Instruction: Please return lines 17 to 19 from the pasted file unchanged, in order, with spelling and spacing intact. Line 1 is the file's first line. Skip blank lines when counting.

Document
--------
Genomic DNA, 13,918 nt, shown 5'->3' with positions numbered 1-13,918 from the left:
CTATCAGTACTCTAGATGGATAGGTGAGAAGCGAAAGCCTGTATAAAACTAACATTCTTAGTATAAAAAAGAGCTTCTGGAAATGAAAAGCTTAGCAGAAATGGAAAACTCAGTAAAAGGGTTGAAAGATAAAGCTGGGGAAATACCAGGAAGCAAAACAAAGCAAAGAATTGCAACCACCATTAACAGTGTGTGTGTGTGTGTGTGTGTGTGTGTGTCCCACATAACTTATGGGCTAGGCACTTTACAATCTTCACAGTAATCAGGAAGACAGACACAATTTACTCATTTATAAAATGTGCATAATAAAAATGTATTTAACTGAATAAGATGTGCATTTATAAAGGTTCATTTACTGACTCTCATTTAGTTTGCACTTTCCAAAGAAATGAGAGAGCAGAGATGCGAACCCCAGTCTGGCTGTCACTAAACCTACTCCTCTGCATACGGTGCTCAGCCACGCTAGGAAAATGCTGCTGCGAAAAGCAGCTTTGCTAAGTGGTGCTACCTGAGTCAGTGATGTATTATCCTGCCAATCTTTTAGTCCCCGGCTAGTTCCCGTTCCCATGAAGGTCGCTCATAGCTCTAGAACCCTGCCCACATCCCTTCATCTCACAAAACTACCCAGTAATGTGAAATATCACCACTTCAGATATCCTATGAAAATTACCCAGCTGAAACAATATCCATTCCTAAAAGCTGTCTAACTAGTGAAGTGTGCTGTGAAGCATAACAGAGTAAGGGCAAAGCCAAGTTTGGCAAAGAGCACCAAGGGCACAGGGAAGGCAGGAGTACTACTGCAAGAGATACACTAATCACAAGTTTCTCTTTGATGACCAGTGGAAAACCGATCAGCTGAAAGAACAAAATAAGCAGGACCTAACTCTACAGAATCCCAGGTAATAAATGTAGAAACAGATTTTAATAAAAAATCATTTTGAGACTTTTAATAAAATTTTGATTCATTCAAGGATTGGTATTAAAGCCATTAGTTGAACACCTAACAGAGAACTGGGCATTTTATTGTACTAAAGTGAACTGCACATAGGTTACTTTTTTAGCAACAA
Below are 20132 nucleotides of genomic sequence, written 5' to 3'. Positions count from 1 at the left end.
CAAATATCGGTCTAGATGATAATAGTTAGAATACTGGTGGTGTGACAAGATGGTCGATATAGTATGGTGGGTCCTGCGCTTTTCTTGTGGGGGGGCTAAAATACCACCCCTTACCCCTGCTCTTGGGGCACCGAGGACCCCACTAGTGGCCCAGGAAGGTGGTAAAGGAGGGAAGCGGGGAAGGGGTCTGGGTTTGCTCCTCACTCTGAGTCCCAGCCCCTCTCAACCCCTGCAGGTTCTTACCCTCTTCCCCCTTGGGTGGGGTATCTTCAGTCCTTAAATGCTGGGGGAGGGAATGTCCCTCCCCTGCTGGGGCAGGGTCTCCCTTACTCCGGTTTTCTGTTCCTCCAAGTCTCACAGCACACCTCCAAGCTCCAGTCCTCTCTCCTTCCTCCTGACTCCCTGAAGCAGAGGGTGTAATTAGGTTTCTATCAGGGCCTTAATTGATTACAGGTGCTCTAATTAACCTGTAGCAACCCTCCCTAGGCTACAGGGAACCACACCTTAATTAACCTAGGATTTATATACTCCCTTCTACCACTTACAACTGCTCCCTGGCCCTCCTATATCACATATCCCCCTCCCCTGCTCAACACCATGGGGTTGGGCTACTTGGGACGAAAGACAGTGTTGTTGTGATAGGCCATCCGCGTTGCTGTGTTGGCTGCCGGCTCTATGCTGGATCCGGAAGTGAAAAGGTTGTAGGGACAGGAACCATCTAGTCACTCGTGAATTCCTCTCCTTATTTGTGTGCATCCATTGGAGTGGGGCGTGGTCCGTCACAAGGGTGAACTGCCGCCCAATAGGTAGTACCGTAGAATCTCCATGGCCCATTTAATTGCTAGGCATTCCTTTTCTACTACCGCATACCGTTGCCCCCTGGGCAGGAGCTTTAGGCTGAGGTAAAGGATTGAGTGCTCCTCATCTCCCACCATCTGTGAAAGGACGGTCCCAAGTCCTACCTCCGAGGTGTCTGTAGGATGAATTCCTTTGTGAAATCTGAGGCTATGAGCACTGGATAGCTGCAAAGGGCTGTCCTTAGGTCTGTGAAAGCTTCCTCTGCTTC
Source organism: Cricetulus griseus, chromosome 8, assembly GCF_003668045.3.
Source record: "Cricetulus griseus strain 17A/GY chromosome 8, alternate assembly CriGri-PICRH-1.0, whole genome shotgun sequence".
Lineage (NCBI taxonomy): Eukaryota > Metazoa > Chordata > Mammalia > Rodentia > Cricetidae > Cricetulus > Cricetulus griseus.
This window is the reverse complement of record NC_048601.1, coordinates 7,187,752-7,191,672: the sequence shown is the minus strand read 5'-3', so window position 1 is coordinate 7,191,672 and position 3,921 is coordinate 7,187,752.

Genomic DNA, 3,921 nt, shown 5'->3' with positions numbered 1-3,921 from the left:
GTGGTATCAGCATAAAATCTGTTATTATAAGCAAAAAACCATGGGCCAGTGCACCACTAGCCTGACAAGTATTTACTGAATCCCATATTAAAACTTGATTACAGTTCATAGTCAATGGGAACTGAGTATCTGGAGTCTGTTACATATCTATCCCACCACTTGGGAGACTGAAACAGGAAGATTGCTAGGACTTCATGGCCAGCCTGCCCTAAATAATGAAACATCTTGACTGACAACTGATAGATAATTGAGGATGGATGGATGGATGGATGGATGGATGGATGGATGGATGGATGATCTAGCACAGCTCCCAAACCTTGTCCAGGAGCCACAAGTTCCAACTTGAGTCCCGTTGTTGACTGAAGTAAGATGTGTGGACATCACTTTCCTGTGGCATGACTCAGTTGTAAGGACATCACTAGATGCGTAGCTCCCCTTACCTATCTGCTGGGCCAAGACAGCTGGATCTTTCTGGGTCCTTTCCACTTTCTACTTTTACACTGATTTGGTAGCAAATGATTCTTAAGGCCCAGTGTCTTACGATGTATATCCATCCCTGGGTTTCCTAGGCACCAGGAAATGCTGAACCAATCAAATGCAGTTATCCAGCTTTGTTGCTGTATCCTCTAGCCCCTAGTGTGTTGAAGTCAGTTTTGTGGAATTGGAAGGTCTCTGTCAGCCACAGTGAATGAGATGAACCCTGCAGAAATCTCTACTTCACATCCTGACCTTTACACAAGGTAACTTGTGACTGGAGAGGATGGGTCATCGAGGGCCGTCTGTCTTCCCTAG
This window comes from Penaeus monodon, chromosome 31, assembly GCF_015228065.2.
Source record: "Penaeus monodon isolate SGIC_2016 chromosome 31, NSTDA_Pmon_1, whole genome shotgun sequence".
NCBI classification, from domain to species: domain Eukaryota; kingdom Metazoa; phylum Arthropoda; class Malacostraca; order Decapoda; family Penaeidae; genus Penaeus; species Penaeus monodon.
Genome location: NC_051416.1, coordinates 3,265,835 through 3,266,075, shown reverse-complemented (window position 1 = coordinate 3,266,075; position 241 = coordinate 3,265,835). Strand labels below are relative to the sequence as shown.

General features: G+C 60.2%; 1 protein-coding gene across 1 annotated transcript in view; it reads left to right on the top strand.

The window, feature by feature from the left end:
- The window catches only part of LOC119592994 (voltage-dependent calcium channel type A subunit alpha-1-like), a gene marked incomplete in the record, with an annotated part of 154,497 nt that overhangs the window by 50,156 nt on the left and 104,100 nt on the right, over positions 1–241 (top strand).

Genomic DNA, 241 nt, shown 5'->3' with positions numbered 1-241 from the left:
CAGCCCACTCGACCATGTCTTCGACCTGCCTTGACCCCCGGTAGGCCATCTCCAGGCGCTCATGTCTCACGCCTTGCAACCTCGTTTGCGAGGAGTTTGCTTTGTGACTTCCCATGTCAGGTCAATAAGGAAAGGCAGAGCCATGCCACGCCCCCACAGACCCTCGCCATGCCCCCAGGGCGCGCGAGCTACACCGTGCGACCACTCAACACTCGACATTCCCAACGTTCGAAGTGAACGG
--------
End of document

- The window catches only part of LOC119592994 (voltage-dependent calcium channel type A subunit alpha-1-like), a gene marked incomplete in the record, with an annotated part of 154,497 nt that overhangs the window by 50,156 nt on the left and 104,100 nt on the right, over positions 1–241 (top strand).

Genomic DNA, 241 nt, shown 5'->3' with positions numbered 1-241 from the left:
CAGCCCACTCGACCATGTCTTCGACCTGCCTTGACCCCCGGTAGGCCATCTCCAGGCGCTCATGTCTCACGCCTTGCAACCTCGTTTGCGAGGAGTTTGCTTTGTGACTTCCCATGTCAGGTCAATAAGGAAAGGCAGAGCCATGCCACGCCCCCACAGACCCTCGCCATGCCCCCAGGGCGCGCGAGCTACACCGTGCGACCACTCAACACTCGACATTCCCAACGTTCGAAGTGAACGG